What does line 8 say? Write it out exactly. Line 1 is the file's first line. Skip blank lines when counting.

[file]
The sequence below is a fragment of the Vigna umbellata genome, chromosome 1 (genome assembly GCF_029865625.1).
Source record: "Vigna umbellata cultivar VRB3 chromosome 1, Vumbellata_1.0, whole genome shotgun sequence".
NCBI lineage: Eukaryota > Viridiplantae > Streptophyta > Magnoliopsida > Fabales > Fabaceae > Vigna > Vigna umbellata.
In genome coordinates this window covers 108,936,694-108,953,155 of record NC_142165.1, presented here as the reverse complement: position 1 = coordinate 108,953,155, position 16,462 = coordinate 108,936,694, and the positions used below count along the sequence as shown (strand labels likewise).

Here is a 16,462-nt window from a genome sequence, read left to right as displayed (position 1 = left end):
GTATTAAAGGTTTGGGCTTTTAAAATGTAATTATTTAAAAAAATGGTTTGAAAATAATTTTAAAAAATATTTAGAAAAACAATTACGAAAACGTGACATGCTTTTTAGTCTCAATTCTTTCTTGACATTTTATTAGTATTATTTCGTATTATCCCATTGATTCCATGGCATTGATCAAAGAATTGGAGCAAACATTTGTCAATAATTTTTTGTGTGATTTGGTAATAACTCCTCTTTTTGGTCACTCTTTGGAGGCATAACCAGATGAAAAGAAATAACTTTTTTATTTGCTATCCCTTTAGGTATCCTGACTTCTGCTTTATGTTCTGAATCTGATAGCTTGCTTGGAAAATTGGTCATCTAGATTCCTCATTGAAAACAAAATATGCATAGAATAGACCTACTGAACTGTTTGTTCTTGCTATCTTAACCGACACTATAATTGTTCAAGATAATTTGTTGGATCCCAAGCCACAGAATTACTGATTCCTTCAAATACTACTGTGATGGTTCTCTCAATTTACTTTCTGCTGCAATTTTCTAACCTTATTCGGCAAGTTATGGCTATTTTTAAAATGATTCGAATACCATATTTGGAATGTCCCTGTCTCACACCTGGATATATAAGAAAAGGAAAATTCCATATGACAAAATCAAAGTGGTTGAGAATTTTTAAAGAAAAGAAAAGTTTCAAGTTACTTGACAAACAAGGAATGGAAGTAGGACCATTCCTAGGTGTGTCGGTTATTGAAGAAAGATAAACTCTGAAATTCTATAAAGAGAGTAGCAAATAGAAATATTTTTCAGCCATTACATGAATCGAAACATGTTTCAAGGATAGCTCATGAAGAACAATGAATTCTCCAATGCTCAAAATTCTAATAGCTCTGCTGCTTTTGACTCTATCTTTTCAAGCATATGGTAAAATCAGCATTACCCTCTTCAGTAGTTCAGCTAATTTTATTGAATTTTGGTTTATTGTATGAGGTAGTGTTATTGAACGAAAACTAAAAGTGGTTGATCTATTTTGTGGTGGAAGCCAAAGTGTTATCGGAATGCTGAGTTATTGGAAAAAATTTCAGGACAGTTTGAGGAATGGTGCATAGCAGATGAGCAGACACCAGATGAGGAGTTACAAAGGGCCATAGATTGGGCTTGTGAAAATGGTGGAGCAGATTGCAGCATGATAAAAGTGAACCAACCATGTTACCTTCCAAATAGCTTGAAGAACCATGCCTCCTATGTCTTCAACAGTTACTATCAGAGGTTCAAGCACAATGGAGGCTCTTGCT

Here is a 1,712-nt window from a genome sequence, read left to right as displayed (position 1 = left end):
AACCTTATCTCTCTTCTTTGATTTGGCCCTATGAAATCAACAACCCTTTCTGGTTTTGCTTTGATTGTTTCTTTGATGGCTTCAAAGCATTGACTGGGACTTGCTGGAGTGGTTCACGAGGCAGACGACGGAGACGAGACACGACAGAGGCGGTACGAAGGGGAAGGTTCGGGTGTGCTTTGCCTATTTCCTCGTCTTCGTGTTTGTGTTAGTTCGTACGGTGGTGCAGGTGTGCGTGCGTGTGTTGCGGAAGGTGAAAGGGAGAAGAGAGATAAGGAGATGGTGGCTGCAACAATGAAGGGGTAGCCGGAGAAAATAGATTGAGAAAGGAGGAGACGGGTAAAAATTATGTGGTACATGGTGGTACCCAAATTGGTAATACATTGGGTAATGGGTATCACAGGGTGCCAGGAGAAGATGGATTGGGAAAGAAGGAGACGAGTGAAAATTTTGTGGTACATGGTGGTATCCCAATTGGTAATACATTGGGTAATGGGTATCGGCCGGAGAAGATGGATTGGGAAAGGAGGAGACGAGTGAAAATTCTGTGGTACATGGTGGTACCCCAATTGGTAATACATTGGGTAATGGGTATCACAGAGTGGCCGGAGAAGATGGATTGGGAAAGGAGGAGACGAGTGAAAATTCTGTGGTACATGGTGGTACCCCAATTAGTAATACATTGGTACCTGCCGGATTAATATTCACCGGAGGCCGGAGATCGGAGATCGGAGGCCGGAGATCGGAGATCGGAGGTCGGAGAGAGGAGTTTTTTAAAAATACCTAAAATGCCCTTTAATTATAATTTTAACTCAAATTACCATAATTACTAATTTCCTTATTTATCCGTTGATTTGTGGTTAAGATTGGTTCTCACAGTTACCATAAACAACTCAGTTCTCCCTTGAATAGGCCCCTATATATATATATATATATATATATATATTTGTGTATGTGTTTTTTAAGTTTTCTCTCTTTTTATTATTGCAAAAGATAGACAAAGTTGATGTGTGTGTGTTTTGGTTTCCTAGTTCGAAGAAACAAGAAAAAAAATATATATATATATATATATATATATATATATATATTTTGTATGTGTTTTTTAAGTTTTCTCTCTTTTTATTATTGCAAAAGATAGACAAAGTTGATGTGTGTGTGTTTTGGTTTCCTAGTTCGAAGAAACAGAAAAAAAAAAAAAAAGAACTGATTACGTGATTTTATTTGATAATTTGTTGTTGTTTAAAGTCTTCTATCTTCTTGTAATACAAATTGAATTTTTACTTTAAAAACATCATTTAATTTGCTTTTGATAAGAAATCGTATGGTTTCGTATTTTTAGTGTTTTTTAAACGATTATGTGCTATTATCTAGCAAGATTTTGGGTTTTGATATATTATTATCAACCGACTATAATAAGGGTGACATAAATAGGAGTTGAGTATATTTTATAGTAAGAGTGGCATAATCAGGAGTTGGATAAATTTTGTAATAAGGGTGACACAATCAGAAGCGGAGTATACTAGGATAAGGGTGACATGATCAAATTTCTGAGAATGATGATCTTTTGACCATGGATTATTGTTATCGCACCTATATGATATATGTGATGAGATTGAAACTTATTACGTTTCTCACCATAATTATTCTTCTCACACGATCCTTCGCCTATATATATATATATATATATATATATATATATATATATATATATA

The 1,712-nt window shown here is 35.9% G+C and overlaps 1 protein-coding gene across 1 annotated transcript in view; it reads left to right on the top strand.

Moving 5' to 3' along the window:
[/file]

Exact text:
AACCTTATCTCTCTTCTTTGATTTGGCCCTATGAAATCAACAACCCTTTCTGGTTTTGCTTTGATTGTTTCTTTGATGGCTTCAAAGCATTGACTGGGACTTGCTGGAGTGGTTCACGAGGCAGACGACGGAGACGAGACACGACAGAGGCGGTACGAAGGGGAAGGTTCGGGTGTGCTTTGCCTATTTCCTCGTCTTCGTGTTTGTGTTAGTTCGTACGGTGGTGCAGGTGTGCGTGCGTGTGTTGCGGAAGGTGAAAGGGAGAAGAGAGATAAGGAGATGGTGGCTGCAACAATGAAGGGGTAGCCGGAGAAAATAGATTGAGAAAGGAGGAGACGGGTAAAAATTATGTGGTACATGGTGGTACCCAAATTGGTAATACATTGGGTAATGGGTATCACAGGGTGCCAGGAGAAGATGGATTGGGAAAGAAGGAGACGAGTGAAAATTTTGTGGTACATGGTGGTATCCCAATTGGTAATACATTGGGTAATGGGTATCGGCCGGAGAAGATGGATTGGGAAAGGAGGAGACGAGTGAAAATTCTGTGGTACATGGTGGTACCCCAATTGGTAATACATTGGGTAATGGGTATCACAGAGTGGCCGGAGAAGATGGATTGGGAAAGGAGGAGACGAGTGAAAATTCTGTGGTACATGGTGGTACCCCAATTAGTAATACATTGGTACCTGCCGGATTAATATTCACCGGAGGCCGGAGATCGGAGATCGGAGGCCGGAGATCGGAGATCGGAGGTCGGAGAGAGGAGTTTTTTAAAAATACCTAAAATGCCCTTTAATTATAATTTTAACTCAAATTACCATAATTACTAATTTCCTTATTTATCCGTTGATTTGTGGTTAAGATTGGTTCTCACAGTTACCATAAACAACTCAGTTCTCCCTTGAATAGGCCCCTATATATATATATATATATATATATATATTTGTGTATGTGTTTTTTAAGTTTTCTCTCTTTTTATTATTGCAAAAGATAGACAAAGTTGATGTGTGTGTGTTTTGGTTTCCTAGTTCGAAGAAACAAGAAAAAAAATATATATATATATATATATATATATATATATATATTTTGTATGTGTTTTTTAAGTTTTCTCTCTTTTTATTATTGCAAAAGATAGACAAAGTTGATGTGTGTGTGTTTTGGTTTCCTAGTTCGAAGAAACAGAAAAAAAAAAAAAAAGAACTGATTACGTGATTTTATTTGATAATTTGTTGTTGTTTAAAGTCTTCTATCTTCTTGTAATACAAATTGAATTTTTACTTTAAAAACATCATTTAATTTGCTTTTGATAAGAAATCGTATGGTTTCGTATTTTTAGTGTTTTTTAAACGATTATGTGCTATTATCTAGCAAGATTTTGGGTTTTGATATATTATTATCAACCGACTATAATAAGGGTGACATAAATAGGAGTTGAGTATATTTTATAGTAAGAGTGGCATAATCAGGAGTTGGATAAATTTTGTAATAAGGGTGACACAATCAGAAGCGGAGTATACTAGGATAAGGGTGACATGATCAAATTTCTGAGAATGATGATCTTTTGACCATGGATTATTGTTATCGCACCTATATGATATATGTGATGAGATTGAAACTTATTACGTTTCTCACCATAATTATTCTTCTCACACGATCCTTCGCCTATATATATATATATATATATATATATATATATATATATATATATA